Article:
Start your taping by attaching the paper to one of the sides of your box. You want to hide that seam as well as possible, so placing it on the side is less conspicuous than placing it on the top or the bottom most of the time. Apply tape along the whole side of the box, securing the paper really well and giving you a good strong foundation to work off of.
The next step makes all the difference! Take your thumb and your forefinger and create a nice crisp crease along the edge of the box that you just wrapped your paper over. Make sure to pull the paper tight around that edge first!
Creasing all of your edges and your folds neatly as you go makes it easier to keep up with your tidy wrapping in future steps because it ensures that everything is lying flat against the box and it really makes for a super crisp-looking final product!
Next, wrap the rest of the paper all around the box and secure the edge with tape, again putting tape down over the entire length of the edge of the paper.
Make sure to crease along all of the edges as you go!
A lot of people like to fold that last edge over and create a little hem before they tape it down but I think that’s really an unnecessary step because when you’re cutting along the lines on the inside of the paper, all of your edges are perfectly straight and don’t really need to be hidden.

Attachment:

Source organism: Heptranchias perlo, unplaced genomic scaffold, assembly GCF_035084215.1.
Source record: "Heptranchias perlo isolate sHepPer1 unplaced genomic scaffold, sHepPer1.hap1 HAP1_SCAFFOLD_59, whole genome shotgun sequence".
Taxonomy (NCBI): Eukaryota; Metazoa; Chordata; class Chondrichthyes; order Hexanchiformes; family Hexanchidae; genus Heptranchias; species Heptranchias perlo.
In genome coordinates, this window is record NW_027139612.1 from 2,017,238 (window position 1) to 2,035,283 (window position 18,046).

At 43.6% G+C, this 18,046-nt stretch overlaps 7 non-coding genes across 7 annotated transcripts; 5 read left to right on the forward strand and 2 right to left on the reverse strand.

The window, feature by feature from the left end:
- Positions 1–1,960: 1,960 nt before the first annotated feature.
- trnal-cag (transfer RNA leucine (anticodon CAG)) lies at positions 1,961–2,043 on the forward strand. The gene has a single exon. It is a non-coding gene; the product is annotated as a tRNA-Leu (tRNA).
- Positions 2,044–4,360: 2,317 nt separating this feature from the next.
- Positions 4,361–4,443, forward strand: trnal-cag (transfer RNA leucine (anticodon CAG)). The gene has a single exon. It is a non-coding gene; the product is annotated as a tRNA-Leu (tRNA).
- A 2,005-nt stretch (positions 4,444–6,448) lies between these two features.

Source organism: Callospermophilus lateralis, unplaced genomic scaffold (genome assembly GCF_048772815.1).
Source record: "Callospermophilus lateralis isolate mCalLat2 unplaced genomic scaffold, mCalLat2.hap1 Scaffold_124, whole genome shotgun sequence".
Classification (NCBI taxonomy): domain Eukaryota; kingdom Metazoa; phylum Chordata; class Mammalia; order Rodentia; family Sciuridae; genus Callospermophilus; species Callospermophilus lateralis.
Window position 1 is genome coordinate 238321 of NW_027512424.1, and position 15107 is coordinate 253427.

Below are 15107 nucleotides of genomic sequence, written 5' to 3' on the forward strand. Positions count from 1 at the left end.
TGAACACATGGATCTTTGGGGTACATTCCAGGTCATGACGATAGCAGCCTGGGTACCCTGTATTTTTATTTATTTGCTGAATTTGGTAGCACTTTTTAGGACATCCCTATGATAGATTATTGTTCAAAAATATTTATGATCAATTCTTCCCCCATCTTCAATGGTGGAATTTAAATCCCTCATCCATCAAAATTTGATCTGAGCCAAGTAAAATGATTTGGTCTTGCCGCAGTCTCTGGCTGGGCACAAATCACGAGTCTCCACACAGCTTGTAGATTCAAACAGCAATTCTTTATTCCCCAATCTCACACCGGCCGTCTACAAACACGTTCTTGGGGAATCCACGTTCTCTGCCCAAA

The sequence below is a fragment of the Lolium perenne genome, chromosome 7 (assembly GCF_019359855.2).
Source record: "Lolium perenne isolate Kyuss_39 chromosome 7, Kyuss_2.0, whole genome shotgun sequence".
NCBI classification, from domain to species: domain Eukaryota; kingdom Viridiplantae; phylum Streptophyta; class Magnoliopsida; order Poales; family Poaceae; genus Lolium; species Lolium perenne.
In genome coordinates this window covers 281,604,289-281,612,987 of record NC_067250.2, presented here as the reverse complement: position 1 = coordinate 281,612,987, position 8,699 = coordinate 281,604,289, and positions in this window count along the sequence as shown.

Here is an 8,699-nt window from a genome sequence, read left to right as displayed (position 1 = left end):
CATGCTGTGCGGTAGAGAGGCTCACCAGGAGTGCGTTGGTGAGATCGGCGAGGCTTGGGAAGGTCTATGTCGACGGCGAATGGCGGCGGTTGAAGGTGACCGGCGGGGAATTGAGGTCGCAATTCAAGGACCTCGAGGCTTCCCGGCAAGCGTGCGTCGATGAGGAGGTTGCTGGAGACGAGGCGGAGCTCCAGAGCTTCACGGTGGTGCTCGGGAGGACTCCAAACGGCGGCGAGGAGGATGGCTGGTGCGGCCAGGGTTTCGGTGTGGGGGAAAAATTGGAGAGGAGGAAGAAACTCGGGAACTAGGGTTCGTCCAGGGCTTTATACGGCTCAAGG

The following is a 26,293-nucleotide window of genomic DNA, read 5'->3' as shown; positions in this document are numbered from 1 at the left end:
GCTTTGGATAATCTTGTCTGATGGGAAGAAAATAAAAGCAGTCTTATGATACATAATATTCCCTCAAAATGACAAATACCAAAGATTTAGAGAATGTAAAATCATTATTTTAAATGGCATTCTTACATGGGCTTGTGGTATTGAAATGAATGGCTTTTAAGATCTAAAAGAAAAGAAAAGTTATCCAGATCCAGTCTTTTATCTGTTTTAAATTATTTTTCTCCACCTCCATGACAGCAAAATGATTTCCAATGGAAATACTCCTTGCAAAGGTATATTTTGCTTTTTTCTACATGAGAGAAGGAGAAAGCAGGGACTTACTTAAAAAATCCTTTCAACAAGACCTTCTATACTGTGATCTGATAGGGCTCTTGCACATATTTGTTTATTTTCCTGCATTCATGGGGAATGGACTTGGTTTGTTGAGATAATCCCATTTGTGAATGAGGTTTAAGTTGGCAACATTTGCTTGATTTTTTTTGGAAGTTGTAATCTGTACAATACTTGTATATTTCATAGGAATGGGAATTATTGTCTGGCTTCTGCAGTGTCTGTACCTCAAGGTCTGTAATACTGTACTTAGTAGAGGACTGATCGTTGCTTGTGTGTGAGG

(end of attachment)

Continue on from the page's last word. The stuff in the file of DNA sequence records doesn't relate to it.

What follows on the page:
Time to work on those ends now!
Start on one end and locate the top of the flap. Secure it down to the end of the box with a single piece of tape.
I like to use just a single piece of tape here, rather than taping all the way across because it holds everything in place, but allows me some flexibility when I’m adjusting and folding the side parts of the flaps so I can make sure they end up being perfectly symmetrical.
So let’s look at those side flaps!
The first thing you need to do is grab the flap and pull it inward so it’s completely flat against the outer edge of the box.
Crease it along that edge once it’s tight!